Huggy Rao and I have been reading and talking about charter schools for our scaling-up excellence project. Charter schools come in many forms, but the basic idea is that these often smaller and more focused schools are freed from many of the usual rules and constraints that other public schools face, and in exchange, are held more accountable for student achievement – on measures like standardized test scores, graduation rates, and the percentage of students who go onto college.
There is much controversy and debate about these public schools: Are they generally superior or inferior to other forms of public education? Are they cheaper or more expensive? Can the best ones be scaled-up without screwing-up the original excellence? Which charter school models are best and worst?
There is so much ideology and self-interest running through such debates that, despite some decent research, it is hard to answer such questions objectively. But one lesson is unfortunately becoming clear enough that there is growing agreement -- that my home state of California is so poor that it is a lousy place to start a Charter school of any kind. I first heard this a few weeks about from Anthony Bryk, a renowned educational researcher and the current President of the Carnegie Foundation for the Advancement of Teaching. He was also directly involved in starting and running one (or perhaps more -- I don't recall for sure) charter schools when he lived in Chicago.
Tony told me that California was providing such meager funding that -- although much of the charter school movement started here, there are many charter schools here, and many of the organizations that start and run these schools (called "charter management organizations") are here -- the funding that California schools receive is so meager that they are increasingly hesitant to start schools in California because the schools are condemned to mediocrity or worse.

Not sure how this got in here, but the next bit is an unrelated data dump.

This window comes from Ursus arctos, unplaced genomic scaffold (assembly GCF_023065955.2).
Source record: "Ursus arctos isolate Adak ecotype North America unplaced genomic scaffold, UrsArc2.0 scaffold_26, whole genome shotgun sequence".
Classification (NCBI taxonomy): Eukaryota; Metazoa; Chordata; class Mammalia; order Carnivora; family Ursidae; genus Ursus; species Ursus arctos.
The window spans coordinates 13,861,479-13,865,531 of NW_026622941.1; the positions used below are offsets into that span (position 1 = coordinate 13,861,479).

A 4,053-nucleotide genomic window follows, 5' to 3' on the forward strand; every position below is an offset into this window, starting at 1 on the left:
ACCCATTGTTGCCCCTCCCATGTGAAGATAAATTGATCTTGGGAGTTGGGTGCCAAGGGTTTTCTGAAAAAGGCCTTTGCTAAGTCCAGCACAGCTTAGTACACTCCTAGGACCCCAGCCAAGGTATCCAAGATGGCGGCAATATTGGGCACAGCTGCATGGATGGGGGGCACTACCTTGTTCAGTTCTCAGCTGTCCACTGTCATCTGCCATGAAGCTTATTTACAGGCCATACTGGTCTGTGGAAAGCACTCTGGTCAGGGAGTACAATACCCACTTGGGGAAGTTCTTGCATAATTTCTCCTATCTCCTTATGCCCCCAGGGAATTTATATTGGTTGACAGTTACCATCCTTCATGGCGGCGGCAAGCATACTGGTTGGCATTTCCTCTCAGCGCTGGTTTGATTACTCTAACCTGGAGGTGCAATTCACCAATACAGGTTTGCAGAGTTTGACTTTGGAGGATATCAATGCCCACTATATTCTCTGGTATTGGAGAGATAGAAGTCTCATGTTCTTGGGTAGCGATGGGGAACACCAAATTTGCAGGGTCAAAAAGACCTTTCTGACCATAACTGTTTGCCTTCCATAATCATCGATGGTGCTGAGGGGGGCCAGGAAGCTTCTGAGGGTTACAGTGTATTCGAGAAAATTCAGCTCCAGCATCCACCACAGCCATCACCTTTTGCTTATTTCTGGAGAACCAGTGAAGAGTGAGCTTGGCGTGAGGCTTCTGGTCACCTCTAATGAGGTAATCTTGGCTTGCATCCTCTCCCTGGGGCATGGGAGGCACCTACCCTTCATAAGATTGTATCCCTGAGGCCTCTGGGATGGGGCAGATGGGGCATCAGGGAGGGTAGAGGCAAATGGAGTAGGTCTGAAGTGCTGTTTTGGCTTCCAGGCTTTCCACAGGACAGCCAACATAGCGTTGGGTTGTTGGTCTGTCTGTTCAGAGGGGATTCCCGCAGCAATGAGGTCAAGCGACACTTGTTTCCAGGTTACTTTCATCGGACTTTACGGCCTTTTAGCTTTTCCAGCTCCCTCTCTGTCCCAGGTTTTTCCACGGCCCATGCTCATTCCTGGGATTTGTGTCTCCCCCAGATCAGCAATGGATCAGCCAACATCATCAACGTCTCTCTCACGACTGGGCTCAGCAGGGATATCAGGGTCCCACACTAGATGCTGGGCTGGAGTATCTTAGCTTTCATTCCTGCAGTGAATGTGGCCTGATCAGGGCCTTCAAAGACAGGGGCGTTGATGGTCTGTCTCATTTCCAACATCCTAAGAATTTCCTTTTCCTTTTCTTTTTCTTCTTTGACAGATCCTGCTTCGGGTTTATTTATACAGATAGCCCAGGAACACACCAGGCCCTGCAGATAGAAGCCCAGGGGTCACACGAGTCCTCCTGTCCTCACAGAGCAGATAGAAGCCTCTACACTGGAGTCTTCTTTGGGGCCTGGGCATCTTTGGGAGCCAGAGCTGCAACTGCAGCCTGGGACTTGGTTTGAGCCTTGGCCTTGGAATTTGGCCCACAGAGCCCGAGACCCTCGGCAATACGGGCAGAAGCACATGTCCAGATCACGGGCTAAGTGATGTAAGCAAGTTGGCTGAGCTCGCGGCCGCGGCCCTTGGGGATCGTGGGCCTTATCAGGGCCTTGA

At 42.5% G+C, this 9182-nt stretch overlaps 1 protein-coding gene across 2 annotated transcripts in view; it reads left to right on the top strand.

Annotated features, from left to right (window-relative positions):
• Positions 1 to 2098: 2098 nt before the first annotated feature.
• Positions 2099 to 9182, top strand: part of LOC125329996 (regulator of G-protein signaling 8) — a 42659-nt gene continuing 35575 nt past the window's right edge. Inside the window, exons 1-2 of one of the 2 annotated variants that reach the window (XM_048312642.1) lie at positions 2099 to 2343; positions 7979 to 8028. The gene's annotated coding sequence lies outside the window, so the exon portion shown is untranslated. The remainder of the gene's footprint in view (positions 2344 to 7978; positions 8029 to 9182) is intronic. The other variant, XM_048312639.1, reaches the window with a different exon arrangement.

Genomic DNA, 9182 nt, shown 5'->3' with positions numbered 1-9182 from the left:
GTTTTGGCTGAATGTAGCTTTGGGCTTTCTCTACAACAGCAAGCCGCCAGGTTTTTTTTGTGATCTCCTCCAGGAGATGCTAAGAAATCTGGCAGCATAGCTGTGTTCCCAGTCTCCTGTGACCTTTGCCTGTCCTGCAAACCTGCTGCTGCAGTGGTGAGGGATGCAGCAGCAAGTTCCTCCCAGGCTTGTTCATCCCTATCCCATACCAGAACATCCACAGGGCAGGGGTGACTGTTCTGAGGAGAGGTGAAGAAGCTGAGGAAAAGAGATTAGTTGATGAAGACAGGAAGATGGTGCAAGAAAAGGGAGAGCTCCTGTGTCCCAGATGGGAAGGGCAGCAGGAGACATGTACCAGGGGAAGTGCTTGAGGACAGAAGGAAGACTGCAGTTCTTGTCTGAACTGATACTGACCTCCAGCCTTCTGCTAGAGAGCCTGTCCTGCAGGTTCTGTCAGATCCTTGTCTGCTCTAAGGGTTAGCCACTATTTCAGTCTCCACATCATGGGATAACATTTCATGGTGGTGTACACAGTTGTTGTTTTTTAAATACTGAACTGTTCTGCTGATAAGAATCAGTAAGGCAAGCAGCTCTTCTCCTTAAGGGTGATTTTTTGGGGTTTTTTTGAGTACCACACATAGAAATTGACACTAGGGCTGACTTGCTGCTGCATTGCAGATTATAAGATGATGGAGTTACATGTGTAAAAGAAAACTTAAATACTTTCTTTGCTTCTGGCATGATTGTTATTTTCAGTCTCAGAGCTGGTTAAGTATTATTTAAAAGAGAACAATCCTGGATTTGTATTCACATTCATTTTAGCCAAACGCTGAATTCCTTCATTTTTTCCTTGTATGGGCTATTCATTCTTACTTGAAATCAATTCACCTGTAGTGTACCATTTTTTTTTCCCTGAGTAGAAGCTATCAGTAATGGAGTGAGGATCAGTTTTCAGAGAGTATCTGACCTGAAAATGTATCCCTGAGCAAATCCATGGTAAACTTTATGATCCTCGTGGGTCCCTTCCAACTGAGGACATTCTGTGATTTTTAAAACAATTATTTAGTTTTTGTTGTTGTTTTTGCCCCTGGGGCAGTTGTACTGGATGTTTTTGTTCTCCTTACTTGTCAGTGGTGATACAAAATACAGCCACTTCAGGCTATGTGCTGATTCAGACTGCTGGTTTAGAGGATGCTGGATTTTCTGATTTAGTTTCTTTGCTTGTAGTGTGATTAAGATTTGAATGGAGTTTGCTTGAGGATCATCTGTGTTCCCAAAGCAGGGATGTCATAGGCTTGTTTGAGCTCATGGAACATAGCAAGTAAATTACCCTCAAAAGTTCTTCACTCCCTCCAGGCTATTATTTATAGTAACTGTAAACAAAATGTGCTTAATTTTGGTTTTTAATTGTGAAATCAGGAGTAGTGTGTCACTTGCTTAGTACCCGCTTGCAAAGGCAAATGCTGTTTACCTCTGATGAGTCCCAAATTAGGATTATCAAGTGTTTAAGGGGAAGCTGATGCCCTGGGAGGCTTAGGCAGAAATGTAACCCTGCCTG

I started digging into it, and what I am finding is distressing as both a Californian and an American. I knew that our schools were suffering, but I did not realize how much. For a glimpse, here is an interesting and detailed article on scaling-up charter schools in Education Week from last year. As Tony warned me, the charter operators described in this article are struggling to sustain quality in California and are looking elsewhere. Here is an interesting excerpt:
Aspire, in Oakland, has also focused so far only on California. It opened its first charter school in Stockton, Calif., in the 1999-2000 school year and has grown by several schools each year. The CMO operates 30 schools and has nearly doubled its enrollment, to 12,000, over the past three school years. James Willcox, the chief executive officer of Aspire, said the difficult budget climate in California is causing him and other Aspire leaders to think about opening schools outside the state. “It’s getting harder and harder to do quality schools in California,” he said, “because the funding is so painfully low, and charter schools get less per student than traditional public schools.”
He isn't exaggerating. I was shocked to see, for example, that (according to the article) the State of California is currently providing less than $6000 per pupil each year; in contrast, New York City provides $13,500. Ouch. I know that government wastes lots of money, and certainly there are inefficiencies in education. But can we afford to do this our kids and our future? As Tony suggested, California has degenerated to the point where all they can do is support a teacher for every 30 kids or so, a tired old classroom and school, and little else.
I knew it was bad, but I didn't know it was this bad. There is plenty of blame to go around -- we all have our own pet targets -- but perhaps it is time to put our differences aside and do the right things.